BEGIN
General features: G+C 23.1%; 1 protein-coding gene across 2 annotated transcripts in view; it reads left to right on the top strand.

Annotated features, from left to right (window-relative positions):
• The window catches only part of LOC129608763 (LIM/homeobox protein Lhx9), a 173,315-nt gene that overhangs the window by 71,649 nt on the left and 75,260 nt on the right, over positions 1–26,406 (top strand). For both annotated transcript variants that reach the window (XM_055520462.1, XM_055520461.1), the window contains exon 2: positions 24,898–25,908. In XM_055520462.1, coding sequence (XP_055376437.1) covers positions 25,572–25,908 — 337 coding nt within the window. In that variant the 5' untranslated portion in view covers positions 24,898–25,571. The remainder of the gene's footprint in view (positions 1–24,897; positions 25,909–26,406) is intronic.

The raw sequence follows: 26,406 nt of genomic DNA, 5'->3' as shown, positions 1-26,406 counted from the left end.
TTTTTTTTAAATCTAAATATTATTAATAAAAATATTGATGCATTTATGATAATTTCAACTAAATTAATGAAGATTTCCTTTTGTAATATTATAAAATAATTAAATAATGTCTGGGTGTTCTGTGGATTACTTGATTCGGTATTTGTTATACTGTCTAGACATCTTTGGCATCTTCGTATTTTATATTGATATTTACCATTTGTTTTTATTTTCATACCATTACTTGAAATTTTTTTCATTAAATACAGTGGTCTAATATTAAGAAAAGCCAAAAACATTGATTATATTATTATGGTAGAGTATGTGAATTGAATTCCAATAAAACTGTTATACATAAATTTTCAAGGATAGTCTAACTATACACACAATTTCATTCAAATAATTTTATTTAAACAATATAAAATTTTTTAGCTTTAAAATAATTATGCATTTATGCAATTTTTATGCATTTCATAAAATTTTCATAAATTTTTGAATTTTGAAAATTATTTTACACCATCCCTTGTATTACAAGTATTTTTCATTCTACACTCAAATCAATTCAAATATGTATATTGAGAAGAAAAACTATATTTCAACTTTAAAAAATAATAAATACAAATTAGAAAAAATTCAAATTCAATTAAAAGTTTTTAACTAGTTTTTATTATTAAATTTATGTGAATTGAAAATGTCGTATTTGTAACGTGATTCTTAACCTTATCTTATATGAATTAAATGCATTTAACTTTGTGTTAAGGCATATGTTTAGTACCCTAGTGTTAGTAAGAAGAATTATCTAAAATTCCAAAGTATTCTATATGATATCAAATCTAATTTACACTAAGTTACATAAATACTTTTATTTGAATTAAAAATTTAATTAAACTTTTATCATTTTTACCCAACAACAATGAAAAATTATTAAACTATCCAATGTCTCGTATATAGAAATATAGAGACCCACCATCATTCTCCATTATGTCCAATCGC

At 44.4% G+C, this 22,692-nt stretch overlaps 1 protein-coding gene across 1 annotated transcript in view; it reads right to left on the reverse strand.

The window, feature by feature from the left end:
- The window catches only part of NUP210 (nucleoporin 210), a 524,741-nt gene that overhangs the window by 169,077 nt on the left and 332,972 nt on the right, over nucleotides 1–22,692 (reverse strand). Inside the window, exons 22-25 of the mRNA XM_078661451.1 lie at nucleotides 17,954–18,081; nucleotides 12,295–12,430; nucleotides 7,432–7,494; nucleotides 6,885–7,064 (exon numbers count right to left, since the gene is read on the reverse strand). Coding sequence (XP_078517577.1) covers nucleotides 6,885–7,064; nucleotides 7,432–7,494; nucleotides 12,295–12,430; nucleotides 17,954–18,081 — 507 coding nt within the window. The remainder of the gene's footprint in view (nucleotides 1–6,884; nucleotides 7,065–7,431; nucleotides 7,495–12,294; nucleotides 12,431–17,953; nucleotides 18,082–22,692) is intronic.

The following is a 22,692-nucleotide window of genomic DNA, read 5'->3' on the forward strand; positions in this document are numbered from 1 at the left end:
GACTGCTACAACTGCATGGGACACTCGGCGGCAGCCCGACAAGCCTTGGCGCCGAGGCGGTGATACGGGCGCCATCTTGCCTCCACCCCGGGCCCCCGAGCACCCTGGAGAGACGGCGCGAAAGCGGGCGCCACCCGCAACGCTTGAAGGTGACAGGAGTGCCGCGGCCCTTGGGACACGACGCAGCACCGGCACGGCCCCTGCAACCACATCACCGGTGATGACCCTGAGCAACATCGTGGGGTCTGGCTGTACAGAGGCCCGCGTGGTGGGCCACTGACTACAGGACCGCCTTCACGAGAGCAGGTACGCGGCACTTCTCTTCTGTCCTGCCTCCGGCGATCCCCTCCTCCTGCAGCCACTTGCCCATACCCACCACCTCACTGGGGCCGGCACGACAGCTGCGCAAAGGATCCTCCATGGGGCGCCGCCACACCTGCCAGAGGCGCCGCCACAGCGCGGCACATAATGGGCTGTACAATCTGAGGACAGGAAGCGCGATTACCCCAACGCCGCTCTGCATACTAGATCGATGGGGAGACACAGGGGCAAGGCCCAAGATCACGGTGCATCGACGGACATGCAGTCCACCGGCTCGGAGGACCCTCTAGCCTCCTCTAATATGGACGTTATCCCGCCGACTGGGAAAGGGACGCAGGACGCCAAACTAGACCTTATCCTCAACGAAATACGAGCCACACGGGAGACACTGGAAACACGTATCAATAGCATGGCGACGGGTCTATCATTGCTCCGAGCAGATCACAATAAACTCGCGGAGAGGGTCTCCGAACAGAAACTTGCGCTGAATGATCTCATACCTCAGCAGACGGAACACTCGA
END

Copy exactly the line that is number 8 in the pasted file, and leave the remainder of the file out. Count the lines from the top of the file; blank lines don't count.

- The window catches only part of NUP210 (nucleoporin 210), a 524,741-nt gene that overhangs the window by 169,077 nt on the left and 332,972 nt on the right, over nucleotides 1–22,692 (reverse strand). Inside the window, exons 22-25 of the mRNA XM_078661451.1 lie at nucleotides 17,954–18,081; nucleotides 12,295–12,430; nucleotides 7,432–7,494; nucleotides 6,885–7,064 (exon numbers count right to left, since the gene is read on the reverse strand). Coding sequence (XP_078517577.1) covers nucleotides 6,885–7,064; nucleotides 7,432–7,494; nucleotides 12,295–12,430; nucleotides 17,954–18,081 — 507 coding nt within the window. The remainder of the gene's footprint in view (nucleotides 1–6,884; nucleotides 7,065–7,431; nucleotides 7,495–12,294; nucleotides 12,431–17,953; nucleotides 18,082–22,692) is intronic.